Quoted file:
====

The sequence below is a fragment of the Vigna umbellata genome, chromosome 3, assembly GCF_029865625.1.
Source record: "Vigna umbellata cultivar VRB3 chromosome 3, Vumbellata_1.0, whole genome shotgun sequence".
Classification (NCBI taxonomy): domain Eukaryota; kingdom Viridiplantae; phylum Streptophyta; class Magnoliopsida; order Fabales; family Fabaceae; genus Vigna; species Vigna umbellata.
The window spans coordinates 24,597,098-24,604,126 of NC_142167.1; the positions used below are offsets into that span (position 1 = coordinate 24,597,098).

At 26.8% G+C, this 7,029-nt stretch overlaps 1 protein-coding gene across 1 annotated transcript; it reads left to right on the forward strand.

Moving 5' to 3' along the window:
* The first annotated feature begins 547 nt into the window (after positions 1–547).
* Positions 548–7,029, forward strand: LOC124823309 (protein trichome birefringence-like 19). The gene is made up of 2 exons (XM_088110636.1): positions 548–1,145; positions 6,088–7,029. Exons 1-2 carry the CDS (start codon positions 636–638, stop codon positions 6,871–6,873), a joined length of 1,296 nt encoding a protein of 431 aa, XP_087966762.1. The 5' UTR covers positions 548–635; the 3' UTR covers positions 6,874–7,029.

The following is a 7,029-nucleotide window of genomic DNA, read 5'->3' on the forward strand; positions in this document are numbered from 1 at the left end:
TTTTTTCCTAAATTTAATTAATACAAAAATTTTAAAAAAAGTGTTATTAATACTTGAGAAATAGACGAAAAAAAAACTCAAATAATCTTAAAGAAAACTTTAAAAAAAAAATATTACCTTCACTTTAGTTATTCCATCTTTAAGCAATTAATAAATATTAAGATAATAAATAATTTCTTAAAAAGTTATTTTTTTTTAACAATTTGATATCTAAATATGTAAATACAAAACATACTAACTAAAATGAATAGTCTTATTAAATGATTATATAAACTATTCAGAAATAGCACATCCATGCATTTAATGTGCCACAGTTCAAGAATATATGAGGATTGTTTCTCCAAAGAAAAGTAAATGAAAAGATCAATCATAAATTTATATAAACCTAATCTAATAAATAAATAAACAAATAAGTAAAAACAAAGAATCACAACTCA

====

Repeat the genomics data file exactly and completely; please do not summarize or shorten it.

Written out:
The sequence below is a fragment of the Vigna umbellata genome, chromosome 3, assembly GCF_029865625.1.
Source record: "Vigna umbellata cultivar VRB3 chromosome 3, Vumbellata_1.0, whole genome shotgun sequence".
Classification (NCBI taxonomy): domain Eukaryota; kingdom Viridiplantae; phylum Streptophyta; class Magnoliopsida; order Fabales; family Fabaceae; genus Vigna; species Vigna umbellata.
The window spans coordinates 24,597,098-24,604,126 of NC_142167.1; the positions used below are offsets into that span (position 1 = coordinate 24,597,098).

At 26.8% G+C, this 7,029-nt stretch overlaps 1 protein-coding gene across 1 annotated transcript; it reads left to right on the forward strand.

Moving 5' to 3' along the window:
* The first annotated feature begins 547 nt into the window (after positions 1–547).
* Positions 548–7,029, forward strand: LOC124823309 (protein trichome birefringence-like 19). The gene is made up of 2 exons (XM_088110636.1): positions 548–1,145; positions 6,088–7,029. Exons 1-2 carry the CDS (start codon positions 636–638, stop codon positions 6,871–6,873), a joined length of 1,296 nt encoding a protein of 431 aa, XP_087966762.1. The 5' UTR covers positions 548–635; the 3' UTR covers positions 6,874–7,029.

The following is a 7,029-nucleotide window of genomic DNA, read 5'->3' on the forward strand; positions in this document are numbered from 1 at the left end:
TTTTTTCCTAAATTTAATTAATACAAAAATTTTAAAAAAAGTGTTATTAATACTTGAGAAATAGACGAAAAAAAAACTCAAATAATCTTAAAGAAAACTTTAAAAAAAAAATATTACCTTCACTTTAGTTATTCCATCTTTAAGCAATTAATAAATATTAAGATAATAAATAATTTCTTAAAAAGTTATTTTTTTTTAACAATTTGATATCTAAATATGTAAATACAAAACATACTAACTAAAATGAATAGTCTTATTAAATGATTATATAAACTATTCAGAAATAGCACATCCATGCATTTAATGTGCCACAGTTCAAGAATATATGAGGATTGTTTCTCCAAAGAAAAGTAAATGAAAAGATCAATCATAAATTTATATAAACCTAATCTAATAAATAAATAAACAAATAAGTAAAAACAAAGAATCACAACTCA